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Sum, Sum, Summertime…er…Plan, Plan, Planning Time

Sum, Sum, Summertime…er…Plan, Plan, Planning Time

20140612-151002-54602370.jpgNow that we’ve finished first grade, I seriously want to sit back and relax for a few weeks and enjoy the summer.  Okay, who am I kidding?  I want three straight months off like I had when I was a kid.  But now that I’m the teacher, and with the speed at which I read, that’s just not going to happen.

The end of the school year for me means it’s time to get a jump on next school year.

I can’t possibly be the only one with this compulsive guilt that if I don’t read ahead of time all the main texts my son will read this coming year, then I’m just winging it.  That’s not cool, that’s lazy homeschooling right?  I seem to think he’ll have a more fruitful, organized school year if I’ve pre-read everything.  I’ll be better able to choose the books he should read for school, ditch the books I know won’t work for us, and not waste his or my time during the school year on bad books.

Now, I don’t, by any stretch of the imagination, read all the “just-for-fun” books he’ll read.  I mean, there’s only so much Magic Treehouse a mom can take, right?  And those choices of his happen spontaneously at the library every week anyway.

But I need to pre-read the books on my list for literature and history to make sure they’re appropriate for his level, right?  Or is it enough to trust some other, very smart people who have already created book lists for classically educated, second grade students? I don’t imagine this comprehensive pre-reading is a sustainable practice through my kiddo’s high school years, or is it?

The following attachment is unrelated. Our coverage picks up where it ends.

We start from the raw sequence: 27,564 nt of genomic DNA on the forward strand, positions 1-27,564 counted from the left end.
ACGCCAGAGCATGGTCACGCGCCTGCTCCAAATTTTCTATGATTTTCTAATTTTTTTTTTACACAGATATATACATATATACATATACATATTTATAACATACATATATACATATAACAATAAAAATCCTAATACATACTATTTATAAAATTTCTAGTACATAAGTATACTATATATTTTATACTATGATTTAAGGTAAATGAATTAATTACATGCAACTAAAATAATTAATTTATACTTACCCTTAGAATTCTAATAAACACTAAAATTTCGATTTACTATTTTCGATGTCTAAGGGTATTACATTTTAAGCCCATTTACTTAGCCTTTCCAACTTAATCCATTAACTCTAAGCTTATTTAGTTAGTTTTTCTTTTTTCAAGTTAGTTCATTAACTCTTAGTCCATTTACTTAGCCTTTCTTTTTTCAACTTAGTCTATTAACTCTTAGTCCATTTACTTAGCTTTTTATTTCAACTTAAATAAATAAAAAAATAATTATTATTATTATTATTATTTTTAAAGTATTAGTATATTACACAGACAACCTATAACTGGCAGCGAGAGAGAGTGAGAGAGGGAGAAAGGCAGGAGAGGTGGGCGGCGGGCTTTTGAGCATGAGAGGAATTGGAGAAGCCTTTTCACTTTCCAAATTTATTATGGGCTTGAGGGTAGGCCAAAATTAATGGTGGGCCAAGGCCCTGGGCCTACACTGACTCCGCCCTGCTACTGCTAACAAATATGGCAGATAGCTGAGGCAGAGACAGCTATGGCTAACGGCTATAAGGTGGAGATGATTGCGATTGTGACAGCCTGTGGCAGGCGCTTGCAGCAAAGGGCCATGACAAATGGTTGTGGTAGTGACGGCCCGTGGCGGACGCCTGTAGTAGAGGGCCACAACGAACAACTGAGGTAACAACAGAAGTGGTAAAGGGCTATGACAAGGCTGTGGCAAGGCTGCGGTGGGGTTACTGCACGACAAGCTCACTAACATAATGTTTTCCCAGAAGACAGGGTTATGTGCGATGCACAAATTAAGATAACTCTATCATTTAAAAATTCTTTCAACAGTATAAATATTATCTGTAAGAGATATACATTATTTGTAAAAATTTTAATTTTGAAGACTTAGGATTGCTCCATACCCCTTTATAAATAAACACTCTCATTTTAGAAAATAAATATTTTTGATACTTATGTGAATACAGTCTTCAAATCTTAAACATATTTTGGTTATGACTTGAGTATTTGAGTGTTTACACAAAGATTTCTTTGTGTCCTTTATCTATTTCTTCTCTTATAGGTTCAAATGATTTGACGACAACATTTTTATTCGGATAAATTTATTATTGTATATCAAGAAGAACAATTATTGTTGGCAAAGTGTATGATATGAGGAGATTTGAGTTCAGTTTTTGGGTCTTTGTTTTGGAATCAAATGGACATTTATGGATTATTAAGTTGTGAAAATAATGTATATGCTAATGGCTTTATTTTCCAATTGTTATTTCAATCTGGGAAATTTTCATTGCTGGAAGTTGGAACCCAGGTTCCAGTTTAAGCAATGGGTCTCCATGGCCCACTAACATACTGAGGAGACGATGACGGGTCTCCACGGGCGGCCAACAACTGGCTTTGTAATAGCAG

Maybe I’ll mull this over on the back porch with a glass of iced tea.

Rhiannon Kutzer

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Nice to meet you!

Nice to meet you!

I’m Rhiannon.

You can call me Rhi for short (as in “rewrite”). I’m a fiercely independent homeschooling mom of five, a Navy wife of almost 13 years, and a creator of various things: articles, a monthly newsletter, quilts, furniture, and the occasional knitted scarf. This is the site where I write about our homeschool journey and news and happenings in the homeschool world. more about me.

Rhiannon

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Need a shot in the arm for your homeschool? Get Thrive Together, a monthly email that brings you:

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  • When your 7yo wakes up and wants to bake a Pokémon cake before you’ve had enough coffee, saying “Yes!” Is an opportunity to bring enchantment, independence, empowerment, and fun into what would otherwise be an unremarkable homeschool day of blah.
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Here are 2 CM principles to accompany, so you don’t break out in hives at the prospect of a kitchen tornado: “(a) The children, not the teachers, are the responsible persons; they do the work by self-effort. (b) The teachers give sympathy and occasionally elucidate, sum up or enlarge, but the actual work is done by the scholars” (vol. 6, p. 6).
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I had to resist 1) Saying “No,” in the first place. I literally had to say to myself, “Okay, this is what we’re doing today.” 2) The urge to turn baking into a whiteboard lesson on fractions. That would have killed the enchantment quicker than snuffing out a candle. We *may* talk *after* we bake. 3) The urge to correct or do it for her. If the cake fails, it fails, and we will talk about why.
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That is all, happy Thursday!
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